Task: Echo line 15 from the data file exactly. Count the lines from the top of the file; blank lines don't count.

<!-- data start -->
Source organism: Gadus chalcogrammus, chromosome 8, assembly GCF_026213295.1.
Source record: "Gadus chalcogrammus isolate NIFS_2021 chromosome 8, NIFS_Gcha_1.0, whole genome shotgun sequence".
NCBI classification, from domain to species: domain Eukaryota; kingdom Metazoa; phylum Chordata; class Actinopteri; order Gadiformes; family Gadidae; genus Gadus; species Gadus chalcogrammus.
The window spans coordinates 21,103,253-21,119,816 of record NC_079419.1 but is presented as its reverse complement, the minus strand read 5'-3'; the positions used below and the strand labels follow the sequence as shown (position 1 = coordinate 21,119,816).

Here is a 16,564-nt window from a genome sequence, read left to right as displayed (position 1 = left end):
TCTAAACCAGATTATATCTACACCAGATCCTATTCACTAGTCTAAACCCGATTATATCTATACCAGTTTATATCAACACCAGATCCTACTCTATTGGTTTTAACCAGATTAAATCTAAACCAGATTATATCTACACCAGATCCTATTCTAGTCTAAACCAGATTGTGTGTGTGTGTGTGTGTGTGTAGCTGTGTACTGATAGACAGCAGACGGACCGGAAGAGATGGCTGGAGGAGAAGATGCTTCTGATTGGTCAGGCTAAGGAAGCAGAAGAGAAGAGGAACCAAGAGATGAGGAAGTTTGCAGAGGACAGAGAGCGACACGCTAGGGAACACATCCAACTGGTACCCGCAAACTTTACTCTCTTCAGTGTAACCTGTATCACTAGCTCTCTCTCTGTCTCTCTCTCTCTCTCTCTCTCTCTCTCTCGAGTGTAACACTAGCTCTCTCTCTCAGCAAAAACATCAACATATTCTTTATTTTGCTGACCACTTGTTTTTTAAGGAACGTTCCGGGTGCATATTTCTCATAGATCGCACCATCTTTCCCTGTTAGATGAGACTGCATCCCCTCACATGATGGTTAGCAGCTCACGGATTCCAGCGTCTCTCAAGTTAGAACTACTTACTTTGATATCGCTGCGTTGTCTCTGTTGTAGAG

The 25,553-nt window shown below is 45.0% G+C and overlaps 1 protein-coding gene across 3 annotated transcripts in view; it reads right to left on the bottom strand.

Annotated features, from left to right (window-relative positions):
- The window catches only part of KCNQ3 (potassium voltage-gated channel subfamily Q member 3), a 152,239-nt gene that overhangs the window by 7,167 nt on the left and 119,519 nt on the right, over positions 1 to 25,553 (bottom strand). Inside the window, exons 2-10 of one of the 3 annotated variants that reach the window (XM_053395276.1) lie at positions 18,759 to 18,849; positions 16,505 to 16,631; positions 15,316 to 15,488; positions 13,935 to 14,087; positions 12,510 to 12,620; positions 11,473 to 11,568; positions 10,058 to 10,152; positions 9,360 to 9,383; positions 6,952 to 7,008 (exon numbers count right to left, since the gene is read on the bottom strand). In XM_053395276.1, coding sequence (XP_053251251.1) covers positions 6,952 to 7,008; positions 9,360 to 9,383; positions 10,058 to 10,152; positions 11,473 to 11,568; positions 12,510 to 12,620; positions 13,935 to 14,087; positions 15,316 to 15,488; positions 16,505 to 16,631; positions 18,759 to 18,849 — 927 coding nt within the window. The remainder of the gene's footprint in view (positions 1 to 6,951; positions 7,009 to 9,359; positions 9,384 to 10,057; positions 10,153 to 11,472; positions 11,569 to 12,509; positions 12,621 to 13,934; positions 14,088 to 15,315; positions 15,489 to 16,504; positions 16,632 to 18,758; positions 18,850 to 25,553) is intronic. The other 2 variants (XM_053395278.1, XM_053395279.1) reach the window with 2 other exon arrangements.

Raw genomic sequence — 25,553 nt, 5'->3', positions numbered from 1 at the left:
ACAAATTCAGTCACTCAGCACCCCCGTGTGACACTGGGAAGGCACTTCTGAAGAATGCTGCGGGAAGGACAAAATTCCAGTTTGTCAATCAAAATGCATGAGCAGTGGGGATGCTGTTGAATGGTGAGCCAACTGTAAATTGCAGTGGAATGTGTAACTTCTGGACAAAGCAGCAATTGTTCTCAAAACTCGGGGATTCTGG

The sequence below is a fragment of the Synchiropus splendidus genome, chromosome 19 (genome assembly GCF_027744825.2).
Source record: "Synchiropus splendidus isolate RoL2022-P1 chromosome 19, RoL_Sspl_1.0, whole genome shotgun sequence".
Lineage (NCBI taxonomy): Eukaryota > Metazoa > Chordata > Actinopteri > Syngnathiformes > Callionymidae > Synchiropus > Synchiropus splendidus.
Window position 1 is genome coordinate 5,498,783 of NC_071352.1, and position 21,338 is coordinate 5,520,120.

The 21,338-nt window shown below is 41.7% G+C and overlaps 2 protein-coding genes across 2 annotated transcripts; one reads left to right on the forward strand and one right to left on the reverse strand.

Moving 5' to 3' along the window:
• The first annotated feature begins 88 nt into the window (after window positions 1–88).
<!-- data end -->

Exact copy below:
Window position 1 is genome coordinate 5,498,783 of NC_071352.1, and position 21,338 is coordinate 5,520,120.